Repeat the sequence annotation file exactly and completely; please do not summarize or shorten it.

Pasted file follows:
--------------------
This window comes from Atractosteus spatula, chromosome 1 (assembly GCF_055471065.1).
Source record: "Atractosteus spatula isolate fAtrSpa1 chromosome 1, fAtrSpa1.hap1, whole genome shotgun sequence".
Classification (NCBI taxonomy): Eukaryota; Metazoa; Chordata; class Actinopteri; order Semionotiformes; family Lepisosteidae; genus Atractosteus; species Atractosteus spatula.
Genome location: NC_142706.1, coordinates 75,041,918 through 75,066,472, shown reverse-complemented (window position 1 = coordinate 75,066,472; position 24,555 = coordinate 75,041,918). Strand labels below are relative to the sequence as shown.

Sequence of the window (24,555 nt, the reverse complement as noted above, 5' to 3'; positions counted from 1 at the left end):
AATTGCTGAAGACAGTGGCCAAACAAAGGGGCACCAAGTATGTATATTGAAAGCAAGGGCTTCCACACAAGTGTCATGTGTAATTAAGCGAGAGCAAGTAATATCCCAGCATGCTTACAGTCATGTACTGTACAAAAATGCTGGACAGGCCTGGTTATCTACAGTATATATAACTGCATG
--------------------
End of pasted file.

This window comes from Atractosteus spatula, chromosome 1 (assembly GCF_055471065.1).
Source record: "Atractosteus spatula isolate fAtrSpa1 chromosome 1, fAtrSpa1.hap1, whole genome shotgun sequence".
Classification (NCBI taxonomy): Eukaryota; Metazoa; Chordata; class Actinopteri; order Semionotiformes; family Lepisosteidae; genus Atractosteus; species Atractosteus spatula.
Genome location: NC_142706.1, coordinates 75,041,918 through 75,066,472, shown reverse-complemented (window position 1 = coordinate 75,066,472; position 24,555 = coordinate 75,041,918). Strand labels below are relative to the sequence as shown.

Sequence of the window (24,555 nt, the reverse complement as noted above, 5' to 3'; positions counted from 1 at the left end):
AATTGCTGAAGACAGTGGCCAAACAAAGGGGCACCAAGTATGTATATTGAAAGCAAGGGCTTCCACACAAGTGTCATGTGTAATTAAGCGAGAGCAAGTAATATCCCAGCATGCTTACAGTCATGTACTGTACAAAAATGCTGGACAGGCCTGGTTATCTACAGTATATATAACTGCATG